Visitors to Rick’s Café in Casablanca know exactly what to expect. Filigree lanterns pattern the faces of dining couples, palm trees reach to the ceiling, and a baby grand waits under an archway for Sam to play it again. The gin joint made famous by the 1942 film starring Humphrey Bogart and Ingrid Bergman is brought to life–yet Casablanca the movie wasn’t based on Casablanca the city. No filming took place in Morocco, and the real Rick’s sat thousands of miles away in a Hollywood studio. That’s why local photographer, Yassine Alaoui Ismaili, sets the record straight by capturing the reality of daily life in the city he calls home.

“This project is the answer for all the people who ask me if Casablanca is like the movie,” says Yassine Alaoui Ismaili, who goes by Yoriyas. “Tourists want to go to Rick’s Cafe, but many local people don’t even know about the film Casablanca.”

Cars separate men from women waiting for prayers during Eid al-Fitr.

After finishing his study of mathematics, Yoriyas traveled to more than 30 countries as a breakdancer to attend competitions and promote the artform in Arab cultures. Photography started as a navigational tool to find his way through unfamiliar places and to share memories with those at home, then became his main focus. [Discover the top ten activities in Casablanca.]

“Mathematics helps me to calculate different ways people can go or which angle will be the best perspective. Dance helps me because I’m a little bit flexible and I’m a physical photographer. I go fast, jump up, or use my flexibility to take a photo from the floor. For me, the camera viewfinder is like a stage, and the people on the street are like dancers.”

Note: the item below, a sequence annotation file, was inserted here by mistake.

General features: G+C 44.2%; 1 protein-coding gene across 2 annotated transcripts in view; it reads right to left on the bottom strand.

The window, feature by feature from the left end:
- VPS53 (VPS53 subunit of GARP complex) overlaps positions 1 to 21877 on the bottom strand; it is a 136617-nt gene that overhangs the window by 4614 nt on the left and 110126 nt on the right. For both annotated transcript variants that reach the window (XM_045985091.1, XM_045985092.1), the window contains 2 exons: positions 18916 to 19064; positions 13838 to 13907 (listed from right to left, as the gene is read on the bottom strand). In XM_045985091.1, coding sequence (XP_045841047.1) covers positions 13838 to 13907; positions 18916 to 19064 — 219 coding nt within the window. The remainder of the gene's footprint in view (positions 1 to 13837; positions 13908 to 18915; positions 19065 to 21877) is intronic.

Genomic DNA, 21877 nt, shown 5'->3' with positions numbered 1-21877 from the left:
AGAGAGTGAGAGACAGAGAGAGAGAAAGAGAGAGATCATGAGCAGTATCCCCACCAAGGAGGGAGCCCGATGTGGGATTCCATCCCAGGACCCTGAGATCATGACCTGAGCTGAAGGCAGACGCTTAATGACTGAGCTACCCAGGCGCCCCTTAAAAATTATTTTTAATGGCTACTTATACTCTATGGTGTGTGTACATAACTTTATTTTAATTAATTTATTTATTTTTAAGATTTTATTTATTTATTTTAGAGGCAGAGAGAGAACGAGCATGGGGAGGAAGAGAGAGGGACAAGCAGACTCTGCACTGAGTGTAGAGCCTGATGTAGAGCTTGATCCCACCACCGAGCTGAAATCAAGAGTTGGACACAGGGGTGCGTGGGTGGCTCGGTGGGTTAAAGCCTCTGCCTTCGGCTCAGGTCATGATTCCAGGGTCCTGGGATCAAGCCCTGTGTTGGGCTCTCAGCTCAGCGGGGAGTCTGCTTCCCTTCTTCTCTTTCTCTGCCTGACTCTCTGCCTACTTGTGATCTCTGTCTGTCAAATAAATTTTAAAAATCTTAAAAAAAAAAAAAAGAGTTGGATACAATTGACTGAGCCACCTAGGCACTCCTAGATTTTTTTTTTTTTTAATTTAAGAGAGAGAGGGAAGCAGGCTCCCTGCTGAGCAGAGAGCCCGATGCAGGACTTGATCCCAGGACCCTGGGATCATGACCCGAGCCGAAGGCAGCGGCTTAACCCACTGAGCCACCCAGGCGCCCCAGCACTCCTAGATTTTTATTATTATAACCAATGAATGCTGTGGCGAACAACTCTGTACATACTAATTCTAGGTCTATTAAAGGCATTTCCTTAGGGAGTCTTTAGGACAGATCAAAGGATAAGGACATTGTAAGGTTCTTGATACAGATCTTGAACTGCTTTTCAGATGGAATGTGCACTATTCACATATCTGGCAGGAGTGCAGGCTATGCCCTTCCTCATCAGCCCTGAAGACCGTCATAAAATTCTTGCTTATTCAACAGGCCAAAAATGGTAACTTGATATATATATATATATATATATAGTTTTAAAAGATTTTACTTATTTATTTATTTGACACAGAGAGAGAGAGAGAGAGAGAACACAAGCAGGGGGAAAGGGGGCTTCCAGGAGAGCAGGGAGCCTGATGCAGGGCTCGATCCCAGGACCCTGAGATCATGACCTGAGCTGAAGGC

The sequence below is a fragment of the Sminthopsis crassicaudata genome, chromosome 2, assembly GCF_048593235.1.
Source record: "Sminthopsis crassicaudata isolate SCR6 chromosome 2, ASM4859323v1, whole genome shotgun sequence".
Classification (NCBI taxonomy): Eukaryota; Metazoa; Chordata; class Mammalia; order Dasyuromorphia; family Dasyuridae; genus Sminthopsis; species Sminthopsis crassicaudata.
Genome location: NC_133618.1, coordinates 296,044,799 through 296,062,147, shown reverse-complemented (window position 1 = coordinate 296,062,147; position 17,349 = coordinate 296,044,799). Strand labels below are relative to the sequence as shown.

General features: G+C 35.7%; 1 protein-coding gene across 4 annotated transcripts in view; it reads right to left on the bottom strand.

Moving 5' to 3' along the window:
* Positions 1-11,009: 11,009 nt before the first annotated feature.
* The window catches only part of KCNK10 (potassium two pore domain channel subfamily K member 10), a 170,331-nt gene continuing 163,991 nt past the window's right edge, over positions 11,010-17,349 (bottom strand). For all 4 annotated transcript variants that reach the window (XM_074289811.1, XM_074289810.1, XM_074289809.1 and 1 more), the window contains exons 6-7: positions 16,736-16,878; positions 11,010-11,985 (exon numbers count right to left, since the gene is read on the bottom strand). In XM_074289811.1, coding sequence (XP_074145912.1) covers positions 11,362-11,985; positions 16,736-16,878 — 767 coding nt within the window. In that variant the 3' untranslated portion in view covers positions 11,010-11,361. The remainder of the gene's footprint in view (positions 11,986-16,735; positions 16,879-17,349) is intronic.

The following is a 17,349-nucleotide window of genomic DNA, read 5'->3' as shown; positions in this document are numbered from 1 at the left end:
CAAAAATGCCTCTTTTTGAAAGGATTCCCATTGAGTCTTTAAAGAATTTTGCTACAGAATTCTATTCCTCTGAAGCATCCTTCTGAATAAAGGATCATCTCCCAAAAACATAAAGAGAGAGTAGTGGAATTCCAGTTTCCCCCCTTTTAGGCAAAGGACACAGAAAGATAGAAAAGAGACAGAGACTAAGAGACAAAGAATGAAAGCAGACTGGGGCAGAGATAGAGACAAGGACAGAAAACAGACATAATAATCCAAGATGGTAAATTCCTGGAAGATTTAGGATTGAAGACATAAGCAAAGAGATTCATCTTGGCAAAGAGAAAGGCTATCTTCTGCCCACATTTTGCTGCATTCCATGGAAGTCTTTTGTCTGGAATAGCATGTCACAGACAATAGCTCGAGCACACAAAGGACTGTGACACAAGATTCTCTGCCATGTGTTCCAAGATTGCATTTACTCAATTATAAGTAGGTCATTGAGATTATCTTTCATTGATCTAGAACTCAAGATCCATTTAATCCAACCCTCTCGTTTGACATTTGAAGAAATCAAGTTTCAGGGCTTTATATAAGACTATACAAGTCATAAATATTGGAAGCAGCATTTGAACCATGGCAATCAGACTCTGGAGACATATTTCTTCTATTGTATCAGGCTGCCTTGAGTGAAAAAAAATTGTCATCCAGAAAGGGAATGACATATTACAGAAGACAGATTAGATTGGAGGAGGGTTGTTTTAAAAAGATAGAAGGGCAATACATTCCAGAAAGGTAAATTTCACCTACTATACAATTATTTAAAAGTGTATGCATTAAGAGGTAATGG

He choreographs scenes from the peripheral suburbs to the winding alleyways of the oldest neighborhoods of Casablanca. The rhythm of Morocco’s most populated city and financial hub keeps time with a 65-foot-tall clocktower soaring over the busiest entrance to the old medina.

Across the city center, the world’s highest minaret reaches 656 feet from Hassan II Mosque–Morocco’s largest and the country’s only house of worship which allows tourists to enter. Nearby along the Atlantic Ocean, the port reminds of the early 20th century when Casablanca shipped wool to the British textile industry and in turn, imported their tea for Morocco’s national mint version. Since opening in 2007, Tangiers-Med cargo port east of Tangiers now connects containers and cruise ships with Europe, just a few miles away. [Here’s everything to know when planning a trip to Casablanca.]

“The strangeness–its a characteristic of this city,” says photographer Yoriyas.

After Morocco was made a French Protectorate in 1912, the country developed its railway and Casablanca cut characteristic wide boulevards. French architect and historian Jean-Louis Cohen, co-author of the book Casablanca: Colonial Myths and Architectural Ventures sums up the destination as “one of the most creative cities of all of France’s empire, laid out according to an imaginative plan, with beautiful parks and striking architecture, from late Art Nouveau and Art Deco to radically modern.”

Now slightly crumbling, the colonial-era architecture still stands alongside Art Deco buildings which surround the labyrinthine medina. Stepping outside the replica of Rick’s Cafe, tourists find a city of contrasts as portrayed in the whimsical series by Yoriyas. “I’m sending a letter of love to the city where I live and grew up.”

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